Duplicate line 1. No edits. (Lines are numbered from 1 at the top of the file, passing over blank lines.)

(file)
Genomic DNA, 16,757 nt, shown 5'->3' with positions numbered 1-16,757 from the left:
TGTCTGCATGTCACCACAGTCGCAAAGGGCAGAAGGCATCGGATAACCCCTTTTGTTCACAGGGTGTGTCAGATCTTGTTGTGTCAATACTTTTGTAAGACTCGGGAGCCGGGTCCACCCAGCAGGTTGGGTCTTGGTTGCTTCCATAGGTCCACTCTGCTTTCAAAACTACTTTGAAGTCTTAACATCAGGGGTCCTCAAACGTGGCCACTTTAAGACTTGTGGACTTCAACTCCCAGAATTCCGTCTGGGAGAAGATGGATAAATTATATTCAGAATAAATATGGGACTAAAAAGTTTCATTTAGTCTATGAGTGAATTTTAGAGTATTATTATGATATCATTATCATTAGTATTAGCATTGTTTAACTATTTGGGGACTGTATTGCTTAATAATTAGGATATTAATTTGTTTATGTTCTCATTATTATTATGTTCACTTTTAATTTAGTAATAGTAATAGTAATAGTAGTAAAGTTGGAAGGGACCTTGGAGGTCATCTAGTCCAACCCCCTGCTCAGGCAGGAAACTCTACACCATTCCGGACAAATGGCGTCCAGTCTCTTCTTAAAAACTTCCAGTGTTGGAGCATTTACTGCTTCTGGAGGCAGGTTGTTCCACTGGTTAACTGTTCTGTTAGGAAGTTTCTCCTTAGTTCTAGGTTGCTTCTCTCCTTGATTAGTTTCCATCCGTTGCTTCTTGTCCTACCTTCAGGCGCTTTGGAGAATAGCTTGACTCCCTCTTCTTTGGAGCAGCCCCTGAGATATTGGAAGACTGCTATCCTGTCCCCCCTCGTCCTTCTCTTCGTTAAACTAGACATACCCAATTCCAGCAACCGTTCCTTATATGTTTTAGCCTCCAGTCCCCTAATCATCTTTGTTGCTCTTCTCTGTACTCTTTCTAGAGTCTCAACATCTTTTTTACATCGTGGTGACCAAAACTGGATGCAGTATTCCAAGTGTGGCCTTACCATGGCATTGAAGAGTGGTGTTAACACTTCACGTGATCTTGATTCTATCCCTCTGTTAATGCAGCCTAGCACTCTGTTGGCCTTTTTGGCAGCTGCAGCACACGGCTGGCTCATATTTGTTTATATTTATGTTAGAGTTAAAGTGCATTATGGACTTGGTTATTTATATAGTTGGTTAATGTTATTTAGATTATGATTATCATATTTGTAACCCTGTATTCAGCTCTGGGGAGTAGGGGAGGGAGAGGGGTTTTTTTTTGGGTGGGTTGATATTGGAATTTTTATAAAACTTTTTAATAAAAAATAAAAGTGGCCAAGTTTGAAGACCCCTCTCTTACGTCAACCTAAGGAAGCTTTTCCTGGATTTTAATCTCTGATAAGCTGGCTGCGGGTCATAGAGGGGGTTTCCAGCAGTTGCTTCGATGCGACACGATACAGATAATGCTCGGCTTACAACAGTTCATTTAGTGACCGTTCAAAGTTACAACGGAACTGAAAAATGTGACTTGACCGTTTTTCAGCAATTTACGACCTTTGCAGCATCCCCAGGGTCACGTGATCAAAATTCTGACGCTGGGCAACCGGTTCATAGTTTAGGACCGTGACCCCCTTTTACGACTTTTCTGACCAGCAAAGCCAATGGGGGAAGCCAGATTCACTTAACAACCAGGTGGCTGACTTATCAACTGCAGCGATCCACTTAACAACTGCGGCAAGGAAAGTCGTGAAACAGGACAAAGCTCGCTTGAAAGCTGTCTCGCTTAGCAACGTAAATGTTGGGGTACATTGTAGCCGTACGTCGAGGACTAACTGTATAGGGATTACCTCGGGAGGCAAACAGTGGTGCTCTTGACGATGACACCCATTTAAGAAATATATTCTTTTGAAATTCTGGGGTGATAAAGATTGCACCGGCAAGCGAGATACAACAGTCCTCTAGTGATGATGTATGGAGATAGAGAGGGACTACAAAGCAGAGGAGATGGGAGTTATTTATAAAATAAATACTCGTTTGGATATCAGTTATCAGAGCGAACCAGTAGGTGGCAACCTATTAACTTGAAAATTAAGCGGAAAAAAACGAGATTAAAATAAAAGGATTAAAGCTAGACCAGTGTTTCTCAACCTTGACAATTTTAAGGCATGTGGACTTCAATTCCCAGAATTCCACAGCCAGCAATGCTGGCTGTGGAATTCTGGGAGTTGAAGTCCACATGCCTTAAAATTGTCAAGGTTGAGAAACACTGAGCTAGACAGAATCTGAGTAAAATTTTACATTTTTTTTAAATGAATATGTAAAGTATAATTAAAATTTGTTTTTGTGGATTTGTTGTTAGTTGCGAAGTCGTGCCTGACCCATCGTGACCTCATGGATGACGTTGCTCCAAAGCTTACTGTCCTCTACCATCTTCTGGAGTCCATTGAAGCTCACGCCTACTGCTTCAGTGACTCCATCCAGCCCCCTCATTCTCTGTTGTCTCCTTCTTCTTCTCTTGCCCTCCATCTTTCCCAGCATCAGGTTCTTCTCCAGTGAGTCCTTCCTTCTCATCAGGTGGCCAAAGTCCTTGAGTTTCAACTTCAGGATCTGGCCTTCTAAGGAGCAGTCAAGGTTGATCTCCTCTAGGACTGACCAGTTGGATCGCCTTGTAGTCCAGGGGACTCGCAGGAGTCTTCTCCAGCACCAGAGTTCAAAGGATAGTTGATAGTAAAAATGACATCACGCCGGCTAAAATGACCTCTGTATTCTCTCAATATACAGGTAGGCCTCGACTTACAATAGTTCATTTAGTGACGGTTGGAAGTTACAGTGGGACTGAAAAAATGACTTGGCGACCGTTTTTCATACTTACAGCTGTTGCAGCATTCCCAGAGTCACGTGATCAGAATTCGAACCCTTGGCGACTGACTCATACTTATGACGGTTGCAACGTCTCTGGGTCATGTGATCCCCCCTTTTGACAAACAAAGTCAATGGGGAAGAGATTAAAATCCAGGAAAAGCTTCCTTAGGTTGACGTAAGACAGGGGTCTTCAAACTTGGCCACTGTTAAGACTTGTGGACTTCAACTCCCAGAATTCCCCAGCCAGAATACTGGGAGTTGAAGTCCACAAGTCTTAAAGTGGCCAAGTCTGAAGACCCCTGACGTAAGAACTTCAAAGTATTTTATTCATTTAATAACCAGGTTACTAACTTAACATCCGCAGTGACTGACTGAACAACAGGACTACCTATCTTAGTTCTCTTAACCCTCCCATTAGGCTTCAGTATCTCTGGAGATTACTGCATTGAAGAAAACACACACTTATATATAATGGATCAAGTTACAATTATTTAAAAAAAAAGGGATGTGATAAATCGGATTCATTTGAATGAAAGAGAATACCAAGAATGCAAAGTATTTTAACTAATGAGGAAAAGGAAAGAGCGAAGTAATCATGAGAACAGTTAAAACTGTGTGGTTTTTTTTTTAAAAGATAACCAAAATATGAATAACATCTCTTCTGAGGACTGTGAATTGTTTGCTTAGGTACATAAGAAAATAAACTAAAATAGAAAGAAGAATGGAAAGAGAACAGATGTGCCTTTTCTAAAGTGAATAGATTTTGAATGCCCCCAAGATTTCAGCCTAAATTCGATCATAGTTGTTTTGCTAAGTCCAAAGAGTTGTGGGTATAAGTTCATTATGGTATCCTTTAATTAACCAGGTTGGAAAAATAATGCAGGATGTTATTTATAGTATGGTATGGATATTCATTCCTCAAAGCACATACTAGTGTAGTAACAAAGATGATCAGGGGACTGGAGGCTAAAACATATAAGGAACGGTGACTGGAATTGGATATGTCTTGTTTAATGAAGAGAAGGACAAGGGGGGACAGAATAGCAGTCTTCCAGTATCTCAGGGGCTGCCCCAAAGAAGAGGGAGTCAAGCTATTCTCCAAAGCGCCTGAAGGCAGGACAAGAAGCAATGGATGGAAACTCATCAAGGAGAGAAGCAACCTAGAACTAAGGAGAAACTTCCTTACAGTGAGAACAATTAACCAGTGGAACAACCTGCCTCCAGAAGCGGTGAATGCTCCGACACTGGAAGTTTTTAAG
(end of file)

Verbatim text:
Genomic DNA, 16,757 nt, shown 5'->3' with positions numbered 1-16,757 from the left: